�The winners will be those firms which invest in their people and integrate their whole approach to human resources with the customer in mind.�
When it comes to training, motivating and rewarding front line staff, the customer is again at the back of the queue. Over the past three years nearly 50% of survey respondents invested the most effort on product and service training for staff and 43% plan to continue doing this over the next 12 months.
John Bromfield, partner, PricewaterhouseCoopers LLP said:
�Financial institutions are more likely to collect financial metrics, such as average revenue per customer, than non-financial ones, such as customer satisfaction and loyalty. They also prioritise financial metrics when setting development priorities for staff. Yet respondents also recognise that financial metrics are generally less effective than non-financial metrics in showing how customer-friendly organisations are. Measuring and rewarding performance on the basis of non-financial customer-related metrics will encourage better behaviour.�
Anticipating and addressing shifting customer needs requires organisations to gather and analyse demographic data more effectively, to offer products that are more tailored to personal circumstances and to view the customer�s future as well as present value. Such analysis is still rarely performed by organisations and data is more likely to be focused on customers� product histories than on their future value to the organisation or their loyalty profile. Indeed, 5-10% of customers annually vote with their feet precisely because financial institutions are not responding to their customers� changing circumstances.
Jeremy Scott concluded:
�Only by integrating information and procedures across channels with flexible technology and an open culture can financial institutions satisfy today�s customers and only by satisfying customers can they hope to grow their businesses in a sustainable way.�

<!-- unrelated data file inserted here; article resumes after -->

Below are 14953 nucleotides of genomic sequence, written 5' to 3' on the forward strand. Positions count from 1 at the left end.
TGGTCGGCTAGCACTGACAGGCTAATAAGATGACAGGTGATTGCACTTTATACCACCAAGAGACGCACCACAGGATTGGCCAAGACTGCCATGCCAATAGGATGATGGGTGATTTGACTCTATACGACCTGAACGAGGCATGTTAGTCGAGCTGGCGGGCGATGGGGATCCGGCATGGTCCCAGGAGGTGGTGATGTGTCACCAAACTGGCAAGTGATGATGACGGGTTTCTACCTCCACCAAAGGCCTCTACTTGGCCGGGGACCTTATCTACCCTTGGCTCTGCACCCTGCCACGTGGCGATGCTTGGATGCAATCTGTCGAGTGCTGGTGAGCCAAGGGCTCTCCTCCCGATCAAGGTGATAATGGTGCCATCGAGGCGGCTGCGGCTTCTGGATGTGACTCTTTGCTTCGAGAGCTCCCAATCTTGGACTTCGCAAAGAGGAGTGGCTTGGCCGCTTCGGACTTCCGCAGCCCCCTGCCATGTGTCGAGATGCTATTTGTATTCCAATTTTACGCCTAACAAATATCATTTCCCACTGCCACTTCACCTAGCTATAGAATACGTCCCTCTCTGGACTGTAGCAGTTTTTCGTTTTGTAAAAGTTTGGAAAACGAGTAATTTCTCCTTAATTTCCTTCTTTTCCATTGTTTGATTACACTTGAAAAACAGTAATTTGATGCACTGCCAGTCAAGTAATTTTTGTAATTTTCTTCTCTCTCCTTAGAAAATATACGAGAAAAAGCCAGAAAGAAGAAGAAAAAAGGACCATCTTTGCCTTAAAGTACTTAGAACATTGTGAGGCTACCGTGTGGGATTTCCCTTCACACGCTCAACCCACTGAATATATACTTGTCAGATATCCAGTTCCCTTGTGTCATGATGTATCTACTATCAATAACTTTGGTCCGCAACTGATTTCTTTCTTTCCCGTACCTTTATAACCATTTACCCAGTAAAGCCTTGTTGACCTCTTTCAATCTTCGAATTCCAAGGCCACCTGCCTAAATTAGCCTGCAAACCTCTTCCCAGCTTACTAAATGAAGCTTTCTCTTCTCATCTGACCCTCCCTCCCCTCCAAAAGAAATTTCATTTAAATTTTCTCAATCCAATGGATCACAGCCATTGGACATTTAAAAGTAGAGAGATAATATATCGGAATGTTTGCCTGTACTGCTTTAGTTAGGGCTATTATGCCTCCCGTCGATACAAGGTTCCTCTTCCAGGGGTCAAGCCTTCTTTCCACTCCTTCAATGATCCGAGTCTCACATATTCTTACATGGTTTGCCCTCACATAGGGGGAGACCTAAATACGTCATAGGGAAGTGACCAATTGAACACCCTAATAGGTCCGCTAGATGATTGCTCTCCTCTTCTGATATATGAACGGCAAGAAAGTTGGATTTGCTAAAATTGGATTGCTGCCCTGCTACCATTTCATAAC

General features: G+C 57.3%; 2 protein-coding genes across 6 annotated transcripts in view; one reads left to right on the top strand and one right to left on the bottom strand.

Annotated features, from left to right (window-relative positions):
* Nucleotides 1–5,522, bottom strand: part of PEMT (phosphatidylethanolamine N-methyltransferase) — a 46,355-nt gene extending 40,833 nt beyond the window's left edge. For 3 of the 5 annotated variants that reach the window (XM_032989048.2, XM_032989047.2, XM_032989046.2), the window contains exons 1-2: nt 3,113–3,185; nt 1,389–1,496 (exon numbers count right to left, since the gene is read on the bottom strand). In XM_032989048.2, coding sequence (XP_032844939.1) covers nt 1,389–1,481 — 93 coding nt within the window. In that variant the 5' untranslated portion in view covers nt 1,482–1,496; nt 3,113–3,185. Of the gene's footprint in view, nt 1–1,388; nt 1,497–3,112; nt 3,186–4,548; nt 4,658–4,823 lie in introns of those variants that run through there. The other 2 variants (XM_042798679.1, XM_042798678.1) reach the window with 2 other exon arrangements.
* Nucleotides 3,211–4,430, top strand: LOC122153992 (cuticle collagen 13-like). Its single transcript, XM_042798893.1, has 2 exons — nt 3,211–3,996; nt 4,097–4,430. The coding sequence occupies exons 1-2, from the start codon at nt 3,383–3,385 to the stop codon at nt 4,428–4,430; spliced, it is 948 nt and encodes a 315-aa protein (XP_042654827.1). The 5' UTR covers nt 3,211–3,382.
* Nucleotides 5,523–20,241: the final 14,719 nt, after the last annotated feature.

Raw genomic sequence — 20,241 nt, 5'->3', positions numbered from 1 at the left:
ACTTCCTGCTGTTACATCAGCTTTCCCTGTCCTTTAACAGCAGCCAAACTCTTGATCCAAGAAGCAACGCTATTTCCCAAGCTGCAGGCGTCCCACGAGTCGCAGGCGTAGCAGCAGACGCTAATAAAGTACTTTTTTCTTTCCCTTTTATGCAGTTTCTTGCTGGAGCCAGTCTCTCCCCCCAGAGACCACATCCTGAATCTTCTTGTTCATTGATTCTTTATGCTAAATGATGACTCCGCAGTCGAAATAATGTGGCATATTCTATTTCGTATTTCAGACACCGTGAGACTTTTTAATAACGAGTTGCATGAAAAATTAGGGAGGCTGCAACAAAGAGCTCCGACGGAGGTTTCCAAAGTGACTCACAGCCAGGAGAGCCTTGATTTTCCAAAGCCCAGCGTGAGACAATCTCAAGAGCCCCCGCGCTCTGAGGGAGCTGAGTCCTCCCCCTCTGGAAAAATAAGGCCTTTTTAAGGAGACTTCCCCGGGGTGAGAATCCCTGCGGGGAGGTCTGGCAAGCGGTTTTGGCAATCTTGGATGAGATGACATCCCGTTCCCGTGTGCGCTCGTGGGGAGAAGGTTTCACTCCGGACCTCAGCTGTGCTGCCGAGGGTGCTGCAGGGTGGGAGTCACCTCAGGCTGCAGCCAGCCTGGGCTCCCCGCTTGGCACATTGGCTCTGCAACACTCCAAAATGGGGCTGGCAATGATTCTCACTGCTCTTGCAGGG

1. For a copy of �Winning the battle for growth: Building the customer-centric financial institution�, please contact Stephanie Peters on +44 20 7212 6917.
2. �Winning the battle for growth: Building the customer-centric financial institution� is the 14th report in the Financial Services Briefing Programme from PricewaterhouseCoopers. The programme addresses key strategic issues facing the industry with the emphasis on drawing conclusions about best practice and future trends. Other briefings in the series include:
Rebuilding public trust
International Financial Reporting Standards
3. The member firms of the PricewaterhouseCoopers network provide industry focused assurance, tax and advisory services to build public trust and enhance value for its clients and their stakeholders. More than 130,000 people in 148 countries across our network work collaboratively using connected thinking to develop fresh perspectives and practical advice.
Unless otherwise indicated, PricewaterhouseCoopers refers to PricewaterhouseCoopers LLP (www.pwc.com/uk) a limited liability partnership incorporated in England. PricewaterhouseCoopers LLP is a member firm of PricewaterhouseCoopers International Limited.